My ham shack has been upgraded to my dream She-Shack, and I am having more fun in ham radio than I have had since a teenager. I have been operating the digital modes for two years almost, and during the Corona Virus Pandemic I set some amateur radio goals. I have accomplished more during this time than I ever dreamed possible. I have finished DXCC, and received Worked All States on 160, 80, 40, 30, 20, 17, and 15, Mixed, Digital and CW. I need only AK and WY on 10 meters. Thanks to all in the ham community all around the world for helping me achieve this. I was never interested in completing these awards until now.
The hardest award for me to get has been the YLRL WAS YL (Worked All States). I need only MT and RI now to complete it. Many more of the licensed YLs need to get on the air more often.
I was 15 when I got my license in 1957 and will be celebrating my 64th year as a ham on 9/28/2021. My brother, Fred Fraley, W4CHK > AA4FF > W4DF, who is now a Silent Key, was instrumental in getting me on the air. He taught me the code and shared his shack willingly with his younger sister. I have kept the same call all my years on the air. My late father also got his license at the same time I did and was K4SAB.
I met my husband Don Laferty, K4GFY via radio in 1957. He is also now a Silent Key. We talked for three years on cw and phone before we actually met in person. We had been married for 53 years when he passed in 2015. Our son Don Laferty, Jr., who lives in Wisconsin, now has his Dad’s call, K4GFY.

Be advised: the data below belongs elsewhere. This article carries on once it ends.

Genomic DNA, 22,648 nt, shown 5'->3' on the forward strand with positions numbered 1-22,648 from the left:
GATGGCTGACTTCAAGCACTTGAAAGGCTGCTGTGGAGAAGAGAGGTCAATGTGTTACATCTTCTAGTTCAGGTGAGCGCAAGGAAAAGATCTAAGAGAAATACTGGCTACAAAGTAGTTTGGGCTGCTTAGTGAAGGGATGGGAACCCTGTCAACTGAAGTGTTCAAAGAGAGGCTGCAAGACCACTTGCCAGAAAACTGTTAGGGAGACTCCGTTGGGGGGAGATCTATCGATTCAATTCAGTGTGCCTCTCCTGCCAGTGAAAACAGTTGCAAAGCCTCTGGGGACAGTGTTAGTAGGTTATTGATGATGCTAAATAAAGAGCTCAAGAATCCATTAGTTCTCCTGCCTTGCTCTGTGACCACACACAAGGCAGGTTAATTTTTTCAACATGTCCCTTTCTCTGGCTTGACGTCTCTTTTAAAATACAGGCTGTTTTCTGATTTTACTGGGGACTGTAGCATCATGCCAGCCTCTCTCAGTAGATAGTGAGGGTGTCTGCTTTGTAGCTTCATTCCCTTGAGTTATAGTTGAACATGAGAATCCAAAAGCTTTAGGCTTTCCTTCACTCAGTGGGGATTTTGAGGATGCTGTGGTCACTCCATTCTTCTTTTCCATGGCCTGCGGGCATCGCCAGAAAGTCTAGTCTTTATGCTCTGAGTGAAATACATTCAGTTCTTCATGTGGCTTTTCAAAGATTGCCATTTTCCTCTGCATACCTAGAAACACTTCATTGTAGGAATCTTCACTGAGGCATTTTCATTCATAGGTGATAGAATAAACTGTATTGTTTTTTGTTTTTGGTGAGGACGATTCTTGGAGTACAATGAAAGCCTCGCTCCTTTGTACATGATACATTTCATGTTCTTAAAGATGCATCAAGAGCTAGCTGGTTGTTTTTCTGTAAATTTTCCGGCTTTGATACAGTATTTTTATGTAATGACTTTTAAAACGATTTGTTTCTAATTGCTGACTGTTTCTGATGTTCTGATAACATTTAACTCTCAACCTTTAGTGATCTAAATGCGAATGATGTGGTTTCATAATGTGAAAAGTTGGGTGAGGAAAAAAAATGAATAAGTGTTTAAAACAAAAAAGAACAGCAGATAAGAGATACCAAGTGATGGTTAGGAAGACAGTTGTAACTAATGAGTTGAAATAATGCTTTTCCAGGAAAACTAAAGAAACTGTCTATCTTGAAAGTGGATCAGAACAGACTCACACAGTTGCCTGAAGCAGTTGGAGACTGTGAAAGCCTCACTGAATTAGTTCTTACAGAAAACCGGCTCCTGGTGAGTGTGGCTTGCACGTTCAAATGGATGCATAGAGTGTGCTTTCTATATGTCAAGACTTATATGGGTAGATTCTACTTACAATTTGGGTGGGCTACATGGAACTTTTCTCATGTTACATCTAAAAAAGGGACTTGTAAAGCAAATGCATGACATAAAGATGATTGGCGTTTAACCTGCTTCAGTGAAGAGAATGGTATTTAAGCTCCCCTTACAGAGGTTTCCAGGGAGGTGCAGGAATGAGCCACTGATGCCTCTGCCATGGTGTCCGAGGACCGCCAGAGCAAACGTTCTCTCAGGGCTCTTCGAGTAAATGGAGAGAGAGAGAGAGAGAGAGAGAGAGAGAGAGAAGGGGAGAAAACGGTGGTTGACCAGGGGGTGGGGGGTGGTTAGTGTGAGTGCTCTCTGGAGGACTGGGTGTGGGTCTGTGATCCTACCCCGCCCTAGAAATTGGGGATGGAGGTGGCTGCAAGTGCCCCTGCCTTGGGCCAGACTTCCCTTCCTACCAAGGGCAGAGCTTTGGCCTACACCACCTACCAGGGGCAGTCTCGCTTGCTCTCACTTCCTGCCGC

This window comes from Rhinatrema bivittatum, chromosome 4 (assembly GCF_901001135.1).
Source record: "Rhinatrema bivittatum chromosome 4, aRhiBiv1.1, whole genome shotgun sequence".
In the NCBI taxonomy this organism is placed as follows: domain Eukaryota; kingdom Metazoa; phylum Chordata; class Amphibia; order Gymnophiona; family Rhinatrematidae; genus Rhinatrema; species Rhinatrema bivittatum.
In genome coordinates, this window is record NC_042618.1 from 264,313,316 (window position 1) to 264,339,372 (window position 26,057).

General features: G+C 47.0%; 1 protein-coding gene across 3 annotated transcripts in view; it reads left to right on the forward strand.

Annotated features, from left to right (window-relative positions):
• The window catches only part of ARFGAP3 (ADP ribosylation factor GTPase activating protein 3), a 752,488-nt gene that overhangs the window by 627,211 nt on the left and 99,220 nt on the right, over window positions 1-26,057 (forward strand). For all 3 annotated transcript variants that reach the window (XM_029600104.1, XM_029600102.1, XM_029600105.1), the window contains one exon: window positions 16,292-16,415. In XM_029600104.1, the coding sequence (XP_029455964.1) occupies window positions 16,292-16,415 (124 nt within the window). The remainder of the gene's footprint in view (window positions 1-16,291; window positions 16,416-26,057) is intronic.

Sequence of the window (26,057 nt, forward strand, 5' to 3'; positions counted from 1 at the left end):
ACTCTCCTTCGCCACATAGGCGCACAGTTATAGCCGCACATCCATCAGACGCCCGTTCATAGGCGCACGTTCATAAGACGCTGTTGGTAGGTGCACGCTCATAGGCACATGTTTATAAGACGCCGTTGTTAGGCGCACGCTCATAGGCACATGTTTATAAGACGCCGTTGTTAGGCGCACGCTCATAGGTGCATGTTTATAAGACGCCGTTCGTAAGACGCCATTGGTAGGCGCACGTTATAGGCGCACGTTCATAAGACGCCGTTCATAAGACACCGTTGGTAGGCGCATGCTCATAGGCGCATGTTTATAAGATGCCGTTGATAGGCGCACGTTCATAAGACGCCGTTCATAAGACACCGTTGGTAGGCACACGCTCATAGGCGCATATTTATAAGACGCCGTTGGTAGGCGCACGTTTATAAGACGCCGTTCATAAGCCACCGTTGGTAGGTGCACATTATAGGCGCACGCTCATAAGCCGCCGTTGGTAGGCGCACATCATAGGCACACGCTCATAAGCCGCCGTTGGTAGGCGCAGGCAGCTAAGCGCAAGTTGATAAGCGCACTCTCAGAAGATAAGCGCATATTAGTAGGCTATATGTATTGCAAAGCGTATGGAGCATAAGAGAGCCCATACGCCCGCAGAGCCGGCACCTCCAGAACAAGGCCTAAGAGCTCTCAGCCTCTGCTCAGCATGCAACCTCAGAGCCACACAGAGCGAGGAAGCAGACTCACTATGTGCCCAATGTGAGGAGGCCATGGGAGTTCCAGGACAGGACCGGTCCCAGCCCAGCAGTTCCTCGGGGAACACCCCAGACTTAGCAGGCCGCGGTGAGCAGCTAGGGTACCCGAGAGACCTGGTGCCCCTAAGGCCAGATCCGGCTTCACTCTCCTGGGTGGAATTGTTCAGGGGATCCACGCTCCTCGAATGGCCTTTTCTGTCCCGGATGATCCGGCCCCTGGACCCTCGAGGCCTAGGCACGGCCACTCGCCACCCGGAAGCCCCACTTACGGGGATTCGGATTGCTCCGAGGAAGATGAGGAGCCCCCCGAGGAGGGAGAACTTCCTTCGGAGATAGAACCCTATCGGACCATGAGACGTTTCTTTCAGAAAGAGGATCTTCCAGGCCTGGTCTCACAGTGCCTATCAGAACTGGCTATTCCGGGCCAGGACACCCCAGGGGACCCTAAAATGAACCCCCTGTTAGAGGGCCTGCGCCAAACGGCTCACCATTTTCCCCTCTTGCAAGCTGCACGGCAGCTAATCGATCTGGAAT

I am a retired high school Business and Computer teacher. I also taught part-time in the CIS Dept at Morehead State University. I am active in the Young Ladies Radio League (YLRL) and was the U.S./Canada Receiving Treasurer for 11 years. I enjoy seeing my YLRL and ham friends at Dayton Hamvention and at our national YLRL convention, which is held every 3 years.
I am also a member of QCWA, SKCC, and FISTS, and our local radio club, Morehead Amateur Radio Society, in Morehead, KY. I received my Extra class in 2000, just before the 20 wpm code requirement was dropped. Hope to see you on the bands or possibly on Facebook.
QCWA Quarter Century Wireless Association
SKCC Straight Key Century Club
FISTS The International Morse Preservation Society
DARC reports 35 Electrical Noise Area Monitoring Systems (ENAMS) have been delivered and another 20 locations are sought as part of the effort to monitor the interference from human-made noise on the HF bands
ENAMS is based on nationwide installed measuring stations that work as a network. With their help, the DARC can make scientifically reliable statements about interference levels on the frequencies. As is well known, the interference has increased in recent years, as various consumer devices drive up the noise level.
The ENAMS project was funded by the DARC Membership Pro in 2018.
Slow down to bust a contest pileup – Observations By DAN KB6NU
In the Minnesota QSO Party last weekend, there was a big pileup trying to work a station in some remote county. The operator was working about 23 – 25 wpm, so I replied at that speed. I even sped up a little thinking that I might be able to slip my call in before the others.
Well, after several unsuccessful calls, and hearing the MN station reply to several slower stations, I decided to slow down myself. Bingo! I got a reply to my first call at the slower speed. My guess is that the slower speed made my call easier to copy and to stand out from the others. I don’t know if this tactic would work in a bigger contest, but I’m going to use this tactic again in a future QSO party.